Much of the country has been in the mid of a heat wave this summer. One of the many side effects can be watching your lush, green lawn turn into a rough brown carpet of seemingly dead grass. In some cases, your lawn may be dormant and it's too late to bring it back to its old vibrant self. Or, it may just be showings signs of stress due to the heat, and you can help revive it.
When your lawn starts to turn brown you need to act quickly. First, you have to make a decision about your priorities – do you want a green lawn, or a green (natural, organic) lawn?
If your primary concern is for the environment, letting your lawn go dormant may be the best decision. Keeping a lawn green through the entire summer, especially in areas with intense heat, requires a lot of watering. If that water is not coming from the sky, it means you will have to irrigate a lot.
Dormancy is not a bad thing, it's your lawn's way of conserving energy until the growth cycle can sustain under conditions that stress the grass plants less. It does not mean the grass is dead, it's just brown. But remember, once it goes completely brown, watering will not help make it green, it might even stress the plants more and contribute to disease. You just have to wait it out.
If you choose to keep your lawn green year-round, irrigation has to start well before the lawn starts to turn brown – really, your last-ditch efforts to reverse the dormancy process simply will not work. Lawns typically need about one inch of water per week, and as always, it's better to water deeply every 7-10 days, rather than frequent light watering.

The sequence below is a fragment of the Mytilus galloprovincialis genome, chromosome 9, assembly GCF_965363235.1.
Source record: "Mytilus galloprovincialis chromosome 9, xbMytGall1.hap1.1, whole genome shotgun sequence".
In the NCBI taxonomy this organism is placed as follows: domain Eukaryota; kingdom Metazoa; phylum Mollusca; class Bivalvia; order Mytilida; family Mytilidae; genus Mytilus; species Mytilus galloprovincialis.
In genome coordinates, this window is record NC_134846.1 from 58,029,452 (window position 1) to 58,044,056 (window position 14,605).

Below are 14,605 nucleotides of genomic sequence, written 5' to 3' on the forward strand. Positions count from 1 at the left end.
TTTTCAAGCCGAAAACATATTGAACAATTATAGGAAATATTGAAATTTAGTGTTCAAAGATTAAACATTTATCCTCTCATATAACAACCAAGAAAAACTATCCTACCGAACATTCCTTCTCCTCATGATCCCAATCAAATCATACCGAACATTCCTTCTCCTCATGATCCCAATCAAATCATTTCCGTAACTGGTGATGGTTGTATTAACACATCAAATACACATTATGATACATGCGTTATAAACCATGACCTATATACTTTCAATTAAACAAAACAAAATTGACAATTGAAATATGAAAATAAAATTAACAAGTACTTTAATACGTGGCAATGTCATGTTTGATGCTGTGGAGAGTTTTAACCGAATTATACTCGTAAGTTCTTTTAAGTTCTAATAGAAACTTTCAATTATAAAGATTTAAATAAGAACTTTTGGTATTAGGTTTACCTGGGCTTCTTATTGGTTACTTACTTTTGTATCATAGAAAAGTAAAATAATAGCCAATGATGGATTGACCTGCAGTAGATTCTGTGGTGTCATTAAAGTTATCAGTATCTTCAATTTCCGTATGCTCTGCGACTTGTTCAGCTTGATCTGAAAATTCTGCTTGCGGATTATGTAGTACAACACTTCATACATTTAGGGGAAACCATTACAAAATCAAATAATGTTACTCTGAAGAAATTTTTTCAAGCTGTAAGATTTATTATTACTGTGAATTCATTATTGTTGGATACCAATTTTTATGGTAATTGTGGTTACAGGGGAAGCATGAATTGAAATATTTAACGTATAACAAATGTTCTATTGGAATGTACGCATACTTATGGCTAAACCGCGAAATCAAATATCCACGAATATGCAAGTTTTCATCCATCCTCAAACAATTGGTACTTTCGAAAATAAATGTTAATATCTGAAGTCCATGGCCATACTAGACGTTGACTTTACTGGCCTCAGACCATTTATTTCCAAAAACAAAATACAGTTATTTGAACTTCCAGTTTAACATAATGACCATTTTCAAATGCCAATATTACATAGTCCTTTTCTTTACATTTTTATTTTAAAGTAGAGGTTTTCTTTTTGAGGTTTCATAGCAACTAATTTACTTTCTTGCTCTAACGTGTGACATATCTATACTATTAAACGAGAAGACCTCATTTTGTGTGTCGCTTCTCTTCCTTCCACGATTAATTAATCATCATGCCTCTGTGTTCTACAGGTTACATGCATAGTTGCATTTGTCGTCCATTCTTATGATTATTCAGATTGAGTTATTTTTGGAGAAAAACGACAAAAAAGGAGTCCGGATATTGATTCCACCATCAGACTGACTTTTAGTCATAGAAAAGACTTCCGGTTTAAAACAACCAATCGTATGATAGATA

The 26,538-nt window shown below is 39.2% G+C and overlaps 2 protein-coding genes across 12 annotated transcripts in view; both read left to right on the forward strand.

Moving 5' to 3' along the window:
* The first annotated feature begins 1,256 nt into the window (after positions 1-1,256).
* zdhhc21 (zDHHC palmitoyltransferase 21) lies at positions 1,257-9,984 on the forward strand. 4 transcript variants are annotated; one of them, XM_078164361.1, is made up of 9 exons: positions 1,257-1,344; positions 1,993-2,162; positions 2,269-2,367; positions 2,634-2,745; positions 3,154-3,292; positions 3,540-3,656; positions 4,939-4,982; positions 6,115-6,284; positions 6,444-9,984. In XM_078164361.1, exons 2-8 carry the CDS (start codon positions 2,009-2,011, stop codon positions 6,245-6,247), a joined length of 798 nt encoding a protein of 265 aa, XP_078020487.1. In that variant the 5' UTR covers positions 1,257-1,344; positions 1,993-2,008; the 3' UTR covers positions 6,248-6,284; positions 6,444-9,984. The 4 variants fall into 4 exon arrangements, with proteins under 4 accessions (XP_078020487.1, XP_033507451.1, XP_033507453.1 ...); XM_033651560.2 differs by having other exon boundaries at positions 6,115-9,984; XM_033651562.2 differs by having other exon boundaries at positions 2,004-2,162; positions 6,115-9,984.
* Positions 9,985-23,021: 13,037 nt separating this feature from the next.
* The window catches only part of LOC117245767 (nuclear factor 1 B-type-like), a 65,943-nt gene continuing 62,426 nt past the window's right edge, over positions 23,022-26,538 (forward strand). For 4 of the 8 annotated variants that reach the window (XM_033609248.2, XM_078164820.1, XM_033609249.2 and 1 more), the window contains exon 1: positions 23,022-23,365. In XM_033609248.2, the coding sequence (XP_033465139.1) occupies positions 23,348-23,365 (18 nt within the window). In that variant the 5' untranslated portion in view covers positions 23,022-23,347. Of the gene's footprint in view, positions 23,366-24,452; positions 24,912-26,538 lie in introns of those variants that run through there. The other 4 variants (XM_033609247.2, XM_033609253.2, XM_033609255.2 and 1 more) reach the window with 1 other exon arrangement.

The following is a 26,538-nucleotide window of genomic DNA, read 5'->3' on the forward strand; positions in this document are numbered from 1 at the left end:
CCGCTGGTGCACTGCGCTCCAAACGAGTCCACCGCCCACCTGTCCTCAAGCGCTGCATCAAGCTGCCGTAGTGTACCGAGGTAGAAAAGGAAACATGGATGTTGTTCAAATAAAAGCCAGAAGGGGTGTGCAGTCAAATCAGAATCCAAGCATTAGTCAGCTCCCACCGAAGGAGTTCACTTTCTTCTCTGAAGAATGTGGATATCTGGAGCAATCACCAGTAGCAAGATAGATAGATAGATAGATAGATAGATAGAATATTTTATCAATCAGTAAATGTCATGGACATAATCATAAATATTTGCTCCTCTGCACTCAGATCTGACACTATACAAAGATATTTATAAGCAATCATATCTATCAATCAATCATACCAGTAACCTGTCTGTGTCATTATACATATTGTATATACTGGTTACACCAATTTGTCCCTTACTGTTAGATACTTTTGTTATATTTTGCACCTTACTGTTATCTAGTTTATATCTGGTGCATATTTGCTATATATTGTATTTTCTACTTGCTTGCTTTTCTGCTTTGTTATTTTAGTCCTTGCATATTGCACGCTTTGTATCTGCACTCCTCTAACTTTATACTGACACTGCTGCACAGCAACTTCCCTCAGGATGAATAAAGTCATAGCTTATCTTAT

Watering early in the day is also recommended so that the water has a chance to be absorbed before heat will burn it off. It also reduces the chances of disease and fungus as the lawn will be mostly dry by nighttime.
Adjusting your mowing height to about three inches or higher will also help protect your lawn from summer heat damage. The roots will be allowed to grow deeper, water will be retained better, and your soil is less likely to dry out. You may have to mow more frequently to keep your lawn at a desirable height, but it's worth it if you want to keep that grass green! On the plus side, grass tend to grow slower in high heat (so it can conserve energy), so it balances out a little.
If you are fertilizing in the summer, use a fertilizer with a fairly low nitrogen content (like a liquid fertilizer with a 10-8-8 NPK ratio) that will not burn the plants. Liquid fertilizers are best because they are absorbed by the plant roots and do not sit on top of the grass.
If your lawn starts to get less green, either from heat stress or from being bleached by the sun, use a non-staining liquid iron product to green it up. The iron will go straight to the grass roots and turn the foliage green. This works on all green plants, by the way, not just grass, so you can give your bushes and shrubs a boost too!
Whatever you decide, enjoy the summer and stay safe in this heat!
Source by Adrienne Stauffer